Experiencing homelessness twice has kept Jose Andres Miramontes at CSUN for the past four and a half years. He doesn’t want his mother, Lorena Vergara, and his sister Jazmin Miramontes, a college graduate from CSU Long Beach, to experience it again.
Setback after setback made him believe college was impossible. He graduated with a 1.4 GPA from Cabrillo High School, wasn’t living in the best environment and his father walked out on his family at a young age. His mother raised him and his sister on her own.
His mother cleans houses, babysits and sells food in order to be financially stable. She immigrated from Guadalajara, Jalisco, Mexico with dreams and ambitions of her children getting a college education.
“She went through hell raising us and I can’t give you a time where she backed down from anything,” Miramontes said. “When it came to defending us, she was willing to fight a grown man in order to defend her kids, especially when my father walked out. Overall she’s a badass woman.”
Miramontes didn’t have an ordinary childhood. At the age of four, his dad walked out on the family, and it was also the first time they became homeless. Miramontes and his sister hoped their uncle would give them food and clothes, but instead he drove around the block and made fun of them.
“That painted an image in our minds and to this day we have never forgotten,” Miramontes said.
His mother tried her best to secure his future. She signed him up for Upward Bound at CSU Long Beach at 14, a program that prepares high school students for college and serves first generation and low-income students.
“I was put in that program straight out of middle school ’cause I had anger issues. I didn’t like talking to anybody that wasn’t Mexican,” Miramontes said.
Miramontes spoke to other students from different ethnicities during the summer program, but he felt more comfortable talking to other Mexicans during high school. His academic performance wasn’t the best, with his grades ranging from C’s to F’s.
When Miramontes met Hubert De Leon Tzic, a CSUN EOP alumni and an Educational Career adviser at Upward Bound, Tzic was always happy to see him. Miramontes thought it was weird that he acted in that manner.
“There ain’t nothing happy right now, bro,” was Miramontes’ mentality when he first met Tzic. “I’m failing every class, I don’t know what I am going to do after high school. I mean, there’s nothing happy right now.”
Tzic continued to plant seeds in Miramontes’ mind that going to college was possible, telling him, “I’m gonna get you to Northridge, man!”
He helped Miramontes fill out the CSU and EOP application, ensuring that the first school he applied to was CSUN. He also invited him to the 2013 EOP Convocation Residential Bridge ceremony, along with other high schools students. Tzic gave these students a sense of what it’s like to walk on a college campus and be with people from EOP.
At this event Miramontes met Jose Luis Vargas, a former EOP director. After introducing himself, Miramontes told Vargas that he had applied to CSUN and that maybe one day he’d attend.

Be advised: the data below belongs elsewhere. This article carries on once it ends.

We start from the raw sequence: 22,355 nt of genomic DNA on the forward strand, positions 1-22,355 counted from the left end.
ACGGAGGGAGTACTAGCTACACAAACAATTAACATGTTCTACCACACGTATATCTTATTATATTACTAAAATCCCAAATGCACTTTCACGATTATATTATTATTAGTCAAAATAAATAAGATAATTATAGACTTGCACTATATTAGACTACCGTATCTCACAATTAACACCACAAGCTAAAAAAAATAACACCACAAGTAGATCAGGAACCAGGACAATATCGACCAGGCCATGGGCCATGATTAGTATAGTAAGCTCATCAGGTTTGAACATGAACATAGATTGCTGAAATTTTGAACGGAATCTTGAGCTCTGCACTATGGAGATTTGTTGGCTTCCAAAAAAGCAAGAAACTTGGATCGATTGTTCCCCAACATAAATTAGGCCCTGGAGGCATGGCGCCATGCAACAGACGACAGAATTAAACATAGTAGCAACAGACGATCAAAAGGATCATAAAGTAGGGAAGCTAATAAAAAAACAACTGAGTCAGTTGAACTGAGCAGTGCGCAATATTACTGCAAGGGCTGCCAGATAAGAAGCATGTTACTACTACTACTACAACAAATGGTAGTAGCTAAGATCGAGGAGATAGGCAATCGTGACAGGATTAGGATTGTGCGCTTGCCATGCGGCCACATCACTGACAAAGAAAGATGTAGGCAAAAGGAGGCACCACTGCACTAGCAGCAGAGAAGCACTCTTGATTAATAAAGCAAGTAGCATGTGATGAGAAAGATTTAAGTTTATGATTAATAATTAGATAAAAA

“If you say ‘maybe’ you are already doubting yourself,” Vargas told him. “You say you’re gonna come here ’cause you’re gonna come here. I’ll see you in the summer.”
Miramontes was conditionally admitted to CSUN through EOP. He started his college journey in the 2015 Residential Summer Bridge and advanced onto the fall. It was a challenge transitioning from high school to college. He felt alone, sad, and wasn’t used to being without his mom. He almost got kicked out in his first semester due to his poor grades.
Once sophomore year came around, his family had become homeless again. The landlord forced them to move out of their home, as his daughter was pregnant and needed a place to live. Miramontes couldn’t believe the landlord would do such a thing.
“I remember I cried, that was my house since I was four years old,” Miramontes said.
After that, his grades began to drop again, but it was EOP professor Glenn Omatsu and mentors like graduate student Abraham Baeza who kept Miramontes grounded at school.
“We have similar struggles so we understand each other. We didn’t have a bed growing up,” Miramontes said.
Baeza believes Miramontes’ passion towards education is what made him continue to thrive despite the obstacles.
“Seeing his passion, seeing the drive he has to motivate others and give others hope, he’s being that person he didn’t have growing up,” Baeza said.
To this day, Miramontes continues look to Baeza for advice and sees him as a big brother.
He’ll be graduating next spring with two Bachelor of Arts degrees, one in Chicana/o studies and the other in criminology and justice studies. He plans to apply for his master’s degree at CSUN in Chicana/o studies, starting next fall.
“I feel blessed walking around at CSUN as a student,” Miramontes said. “I thank God for the miracle he worked on the position he put me in for this program.”